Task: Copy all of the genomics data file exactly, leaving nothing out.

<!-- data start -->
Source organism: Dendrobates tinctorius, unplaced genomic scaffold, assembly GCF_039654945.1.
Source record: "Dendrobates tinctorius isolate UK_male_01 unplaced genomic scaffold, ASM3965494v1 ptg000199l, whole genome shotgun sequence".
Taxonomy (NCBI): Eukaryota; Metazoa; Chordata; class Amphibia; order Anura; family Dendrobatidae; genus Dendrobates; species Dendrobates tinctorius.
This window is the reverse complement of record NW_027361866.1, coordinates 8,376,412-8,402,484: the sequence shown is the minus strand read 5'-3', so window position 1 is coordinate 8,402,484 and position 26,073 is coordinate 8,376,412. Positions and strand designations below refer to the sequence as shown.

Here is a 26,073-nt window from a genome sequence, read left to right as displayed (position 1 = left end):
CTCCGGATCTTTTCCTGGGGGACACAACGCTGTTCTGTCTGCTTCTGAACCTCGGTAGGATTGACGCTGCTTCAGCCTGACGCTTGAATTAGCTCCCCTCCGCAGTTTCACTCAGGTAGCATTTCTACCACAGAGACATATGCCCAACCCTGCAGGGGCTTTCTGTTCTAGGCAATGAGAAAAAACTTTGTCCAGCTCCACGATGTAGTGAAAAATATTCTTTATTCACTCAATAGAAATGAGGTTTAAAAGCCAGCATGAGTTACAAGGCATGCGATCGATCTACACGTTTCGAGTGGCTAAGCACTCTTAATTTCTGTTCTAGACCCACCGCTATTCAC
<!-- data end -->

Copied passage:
Source organism: Dendrobates tinctorius, unplaced genomic scaffold, assembly GCF_039654945.1.
Source record: "Dendrobates tinctorius isolate UK_male_01 unplaced genomic scaffold, ASM3965494v1 ptg000199l, whole genome shotgun sequence".
Taxonomy (NCBI): Eukaryota; Metazoa; Chordata; class Amphibia; order Anura; family Dendrobatidae; genus Dendrobates; species Dendrobates tinctorius.
This window is the reverse complement of record NW_027361866.1, coordinates 8,376,412-8,402,484: the sequence shown is the minus strand read 5'-3', so window position 1 is coordinate 8,402,484 and position 26,073 is coordinate 8,376,412. Positions and strand designations below refer to the sequence as shown.

Here is a 26,073-nt window from a genome sequence, read left to right as displayed (position 1 = left end):
CTCCGGATCTTTTCCTGGGGGACACAACGCTGTTCTGTCTGCTTCTGAACCTCGGTAGGATTGACGCTGCTTCAGCCTGACGCTTGAATTAGCTCCCCTCCGCAGTTTCACTCAGGTAGCATTTCTACCACAGAGACATATGCCCAACCCTGCAGGGGCTTTCTGTTCTAGGCAATGAGAAAAAACTTTGTCCAGCTCCACGATGTAGTGAAAAATATTCTTTATTCACTCAATAGAAATGAGGTTTAAAAGCCAGCATGAGTTACAAGGCATGCGATCGATCTACACGTTTCGAGTGGCTAAGCACTCTTAATTTCTGTTCTAGACCCACCGCTATTCAC